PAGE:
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J Mol Cell Cardiol. 2013 May;58:32-40. doi: 10.1016/j.yjmcc.2012.11.004. Epub 2012 Nov 13.

Super-resolution imaging of EC coupling protein distribution in the heart.

Author information

1
Department of Physiology, School of Medical Sciences, University of Auckland, New Zealand. c.soeller@auckland.ac.nz

Abstract

The cardiac ryanodine receptor (RyR) plays a central role in the control of contractile function of the heart. In cardiac ventricular myocytes RyRs and associated Ca(2+) handling proteins, including membrane Ca(2+) channels, Ca(2+) pumps and other sarcolemmal and sarcoplasmic reticulum proteins interact to set the time course and amplitude of the electrically triggered cytosolic Ca(2+) transient. It has become increasingly clear that protein distribution and clustering on the nanometer scale is critical in determining the interaction of these proteins and the resulting properties of cardiac Ca(2+) handling. Such intricate near-molecular scale detail cannot be visualized with conventional fluorescence microscopy techniques (e.g. confocal microscopy) but it has recently become accessible with optical super-resolution techniques. These techniques retain the advantages of fluorescent marker technology, i.e. high specificity and excellent contrast, but have a spatial resolution approaching 10nm, i.e. objects not much further apart than 10nm can be distinguished, previously only attainable with electron microscopy. We review the use of these novel imaging techniques for the study of protein distribution in cardiac ventricular myocytes and discuss technical considerations as well as recent findings using super-resolution imaging. An emphasis is on single molecule localization based super-resolution approaches and their use to reveal the complexity of RyR cluster morphology, placement and relationship to other excitation-contraction coupling proteins. Super-resolution imaging approaches have already demonstrated their utility for the study of cardiac structure-function relationships and we anticipate that their use will rapidly increase and help improve our understanding of cardiac Ca(2+) regulation.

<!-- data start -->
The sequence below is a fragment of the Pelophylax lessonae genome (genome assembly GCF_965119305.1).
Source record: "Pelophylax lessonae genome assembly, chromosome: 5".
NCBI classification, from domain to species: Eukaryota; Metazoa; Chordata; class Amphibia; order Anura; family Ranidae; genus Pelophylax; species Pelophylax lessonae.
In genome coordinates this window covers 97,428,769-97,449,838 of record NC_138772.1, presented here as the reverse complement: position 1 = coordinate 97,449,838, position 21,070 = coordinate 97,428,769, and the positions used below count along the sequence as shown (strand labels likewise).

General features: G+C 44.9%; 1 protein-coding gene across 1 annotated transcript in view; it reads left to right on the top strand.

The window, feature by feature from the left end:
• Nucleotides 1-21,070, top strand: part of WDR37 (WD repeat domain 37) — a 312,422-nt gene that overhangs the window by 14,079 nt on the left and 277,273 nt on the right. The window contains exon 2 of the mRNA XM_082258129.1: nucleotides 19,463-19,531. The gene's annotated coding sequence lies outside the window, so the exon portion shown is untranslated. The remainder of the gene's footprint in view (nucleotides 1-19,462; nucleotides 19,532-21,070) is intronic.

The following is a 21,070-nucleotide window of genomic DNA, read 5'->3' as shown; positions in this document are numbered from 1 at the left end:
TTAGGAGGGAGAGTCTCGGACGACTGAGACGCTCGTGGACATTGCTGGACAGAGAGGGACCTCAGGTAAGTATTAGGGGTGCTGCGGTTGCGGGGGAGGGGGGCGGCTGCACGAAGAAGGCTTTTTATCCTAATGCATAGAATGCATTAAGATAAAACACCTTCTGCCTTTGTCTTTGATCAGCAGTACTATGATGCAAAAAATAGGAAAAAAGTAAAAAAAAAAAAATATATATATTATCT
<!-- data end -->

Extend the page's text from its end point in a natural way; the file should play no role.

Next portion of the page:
PMID:
23159441
DOI:
10.1016/j.yjmcc.2012.11.004
[Indexed for MEDLINE]

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